The surge in coronavirus cases across the U.S. is worrying many health officials and state leaders, so much so that many governors are undoing some of their phased re-openings to contain further spread.
“For the winter, there’s concern,” Dr. Jennifer Ellice, an ER physician based out of the Los Angeles area, said on Yahoo Finance’s The First Trade (video above). “But I’m also just concerned for the next couple of weeks because we know that’s our lagging indicator. From what I’m seeing right now, I think that unfortunately there’s going to be a lot of death coming.”
Only two states — Connecticut and Rhode Island — that reported a decline in the number of coronavirus cases last week. And on Friday, the U.S. reported over 40,000 infections, the highest number of new cases in a day.
Dr. Anthony Fauci, director of the National Institute for Allergy and Infectious Diseases (NIAID), spoke of the troubling trend during a Senate committee hearing on Tuesday, stating: “I would not be surprised if we go up to 100,000 [new cases] a day if this does not turn around.”
‘It never really went away for us’
While some countries that were once major coronavirus hot spots have since been able to begin to flatten the curve, the U.S. has been unable to do so.
The U.S. is still the global leader in the number of coronavirus cases and deaths. Part of it is attributed to the fact that many states reopened their economies and lifted stay-at-home restrictions too quickly.
“What we’re seeing right now is an enormous number of it coming back,” Ellice said. “We’re starting to see people coming in again with what we know to be the beginnings of another big surge.”
California, where Dr. Ellice is based, is one of the states seeing a significant increase in the number of cases.
“It never really went away for us in Los Angeles County,” she said. “We had been a hot spot throughout but I think the rest of the state had maybe started to think that the worst was behind them, but starting about a week ago, we began to see some cases trickling in and then it started to look more and more like the early days of March.”
Many of these spikes are being attributed to Memorial Day weekend activities, during which crowds assembled throughout that weekend.
As a result, some hospitals across the country are on the verge of reaching capacity in terms of available beds, especially in their ICUs, along with a shortage of ventilators. At Ellice’s hospital, there are enough ventilators for now but still a lot of worry.
“In Los Angeles and in California, there’s some concern about one of our counties — Imperial County — being overwhelmed,” Ellice said. “Our hospital system that I work in, we’ve been able in the past to move patients around in order to accommodate as we had surges in different areas. What’s a little bit concerning right now for the entire state and for the entire country is that with the recent openings and elective surgeries going on, this is going to be a little bit more of a challenge than perhaps the beginning of the first wave in March.”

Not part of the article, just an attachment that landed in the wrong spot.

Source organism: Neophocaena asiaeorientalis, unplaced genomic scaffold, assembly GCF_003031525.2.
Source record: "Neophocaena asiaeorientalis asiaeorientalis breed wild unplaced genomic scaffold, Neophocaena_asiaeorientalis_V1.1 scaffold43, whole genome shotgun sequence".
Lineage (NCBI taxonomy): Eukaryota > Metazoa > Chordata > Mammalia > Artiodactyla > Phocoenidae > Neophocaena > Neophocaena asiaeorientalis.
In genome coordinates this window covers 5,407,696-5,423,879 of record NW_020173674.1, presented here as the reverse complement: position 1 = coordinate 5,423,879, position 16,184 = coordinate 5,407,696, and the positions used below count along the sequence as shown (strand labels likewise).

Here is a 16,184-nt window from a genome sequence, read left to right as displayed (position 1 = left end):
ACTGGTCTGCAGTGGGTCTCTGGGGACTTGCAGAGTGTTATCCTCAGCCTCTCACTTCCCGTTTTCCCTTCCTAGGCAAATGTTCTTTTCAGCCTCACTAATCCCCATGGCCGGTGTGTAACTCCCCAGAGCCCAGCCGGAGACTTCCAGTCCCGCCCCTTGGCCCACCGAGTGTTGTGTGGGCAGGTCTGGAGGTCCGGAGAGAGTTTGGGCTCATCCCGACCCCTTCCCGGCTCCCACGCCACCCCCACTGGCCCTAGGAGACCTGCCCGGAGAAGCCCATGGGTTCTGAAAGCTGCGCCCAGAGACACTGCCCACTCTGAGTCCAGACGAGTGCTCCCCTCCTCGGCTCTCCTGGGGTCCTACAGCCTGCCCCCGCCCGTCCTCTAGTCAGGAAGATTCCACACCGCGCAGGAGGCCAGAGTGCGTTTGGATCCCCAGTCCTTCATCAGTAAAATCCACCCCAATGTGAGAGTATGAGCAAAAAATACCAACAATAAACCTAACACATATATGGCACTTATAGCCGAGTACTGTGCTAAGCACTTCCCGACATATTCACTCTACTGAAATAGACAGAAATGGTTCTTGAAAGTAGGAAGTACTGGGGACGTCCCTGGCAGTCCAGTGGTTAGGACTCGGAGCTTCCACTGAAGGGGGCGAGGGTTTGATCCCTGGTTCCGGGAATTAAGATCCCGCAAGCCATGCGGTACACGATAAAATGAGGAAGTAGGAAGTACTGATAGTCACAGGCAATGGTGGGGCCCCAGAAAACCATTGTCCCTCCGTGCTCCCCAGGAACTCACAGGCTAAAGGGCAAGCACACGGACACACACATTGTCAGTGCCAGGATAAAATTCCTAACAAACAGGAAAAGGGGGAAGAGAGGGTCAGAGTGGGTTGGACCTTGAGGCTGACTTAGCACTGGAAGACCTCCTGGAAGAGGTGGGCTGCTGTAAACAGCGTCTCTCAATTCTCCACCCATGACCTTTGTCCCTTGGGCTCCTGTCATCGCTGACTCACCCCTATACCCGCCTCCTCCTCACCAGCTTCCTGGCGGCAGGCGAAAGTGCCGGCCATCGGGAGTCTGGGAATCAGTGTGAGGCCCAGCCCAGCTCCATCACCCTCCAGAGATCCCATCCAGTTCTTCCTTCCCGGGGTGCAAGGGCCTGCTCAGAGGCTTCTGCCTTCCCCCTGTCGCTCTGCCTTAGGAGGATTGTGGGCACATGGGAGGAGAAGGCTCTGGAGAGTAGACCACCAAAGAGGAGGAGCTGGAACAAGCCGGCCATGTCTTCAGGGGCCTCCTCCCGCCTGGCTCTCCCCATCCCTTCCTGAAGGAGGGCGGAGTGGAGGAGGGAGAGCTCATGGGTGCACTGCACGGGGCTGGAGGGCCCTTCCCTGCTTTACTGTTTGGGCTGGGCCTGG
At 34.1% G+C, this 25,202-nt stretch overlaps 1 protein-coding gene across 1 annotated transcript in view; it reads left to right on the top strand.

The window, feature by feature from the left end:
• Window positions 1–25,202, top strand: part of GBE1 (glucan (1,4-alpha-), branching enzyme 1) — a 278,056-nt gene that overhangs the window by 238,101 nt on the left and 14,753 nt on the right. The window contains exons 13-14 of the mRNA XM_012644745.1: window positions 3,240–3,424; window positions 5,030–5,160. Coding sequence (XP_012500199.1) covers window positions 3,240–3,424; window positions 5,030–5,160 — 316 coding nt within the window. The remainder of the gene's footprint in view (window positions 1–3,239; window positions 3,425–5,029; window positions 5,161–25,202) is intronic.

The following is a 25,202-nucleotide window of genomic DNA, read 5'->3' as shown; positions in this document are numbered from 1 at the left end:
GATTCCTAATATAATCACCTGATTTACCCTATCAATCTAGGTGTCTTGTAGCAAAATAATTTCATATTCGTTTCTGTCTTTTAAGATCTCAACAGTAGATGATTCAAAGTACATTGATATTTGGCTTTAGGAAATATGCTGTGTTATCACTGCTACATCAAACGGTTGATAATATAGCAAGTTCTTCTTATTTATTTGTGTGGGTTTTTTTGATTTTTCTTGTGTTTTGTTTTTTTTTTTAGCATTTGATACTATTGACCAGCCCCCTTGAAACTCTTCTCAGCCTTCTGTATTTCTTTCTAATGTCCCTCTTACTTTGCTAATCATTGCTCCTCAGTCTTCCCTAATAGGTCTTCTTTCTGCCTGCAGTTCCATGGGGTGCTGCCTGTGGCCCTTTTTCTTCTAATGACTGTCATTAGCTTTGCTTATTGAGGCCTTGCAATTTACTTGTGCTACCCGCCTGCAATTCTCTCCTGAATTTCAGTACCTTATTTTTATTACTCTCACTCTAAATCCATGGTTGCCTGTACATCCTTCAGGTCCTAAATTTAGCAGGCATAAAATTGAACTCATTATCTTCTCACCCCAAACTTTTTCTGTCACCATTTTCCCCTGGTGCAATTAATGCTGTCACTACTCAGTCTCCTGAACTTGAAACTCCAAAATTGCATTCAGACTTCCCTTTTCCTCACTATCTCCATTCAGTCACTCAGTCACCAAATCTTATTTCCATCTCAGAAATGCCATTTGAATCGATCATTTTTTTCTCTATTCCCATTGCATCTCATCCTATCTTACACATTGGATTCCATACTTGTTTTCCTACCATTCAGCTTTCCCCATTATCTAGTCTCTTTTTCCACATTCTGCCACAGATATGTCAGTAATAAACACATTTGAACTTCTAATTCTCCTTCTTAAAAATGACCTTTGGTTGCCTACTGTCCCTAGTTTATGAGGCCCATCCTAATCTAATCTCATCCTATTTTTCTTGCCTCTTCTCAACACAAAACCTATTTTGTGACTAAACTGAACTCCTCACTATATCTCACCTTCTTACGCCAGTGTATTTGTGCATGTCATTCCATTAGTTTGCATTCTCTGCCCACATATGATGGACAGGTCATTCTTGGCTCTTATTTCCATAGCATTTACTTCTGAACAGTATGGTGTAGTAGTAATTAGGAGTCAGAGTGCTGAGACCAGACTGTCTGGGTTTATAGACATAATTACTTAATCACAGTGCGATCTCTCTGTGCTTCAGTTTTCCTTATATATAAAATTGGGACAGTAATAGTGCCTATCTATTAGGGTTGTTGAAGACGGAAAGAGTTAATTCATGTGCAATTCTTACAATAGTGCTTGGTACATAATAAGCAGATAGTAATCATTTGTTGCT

The vaccine reality
Some states are in more trouble than othhers.
Florida is reporting its highest daily case count ever, while Houston is quickly running out of beds. Although many of these places had begun resuming elective surgeries, Ellice said those will likely be under review again, particularly since the hospitals can move patients around.
“ICU beds can be extended,” she said. “Ventilators can be extended and moved around from place to place. But staffing is difficult and especially as some of us become ill from treating these patients, it becomes a challenge in the sense that if we’re continuing to operate as normal and doing elective procedures, then there are going to be fewer and fewer resources available to treat these patients. So I anticipate that will probably be re-examined going forward.”
And while there is hope for a coronavirus vaccine to be created, Ellice isn’t so sure it will be a reality to have one ready by next year.
And “given that once all the clinical trials are completed, there’s also the question of distribution and acceptance,” she said. “These are formidable challenges in and of themselves. Even if we had a vaccine right now, ramping up production and distribution would be formidable. I’ve seen a lot of folks say we’re going to have a vaccine next year, and I think that’s very optimistic.”
Adriana is a reporter and editor covering politics and health care policy for Yahoo Finance. Follow her on Twitter @adrianambells.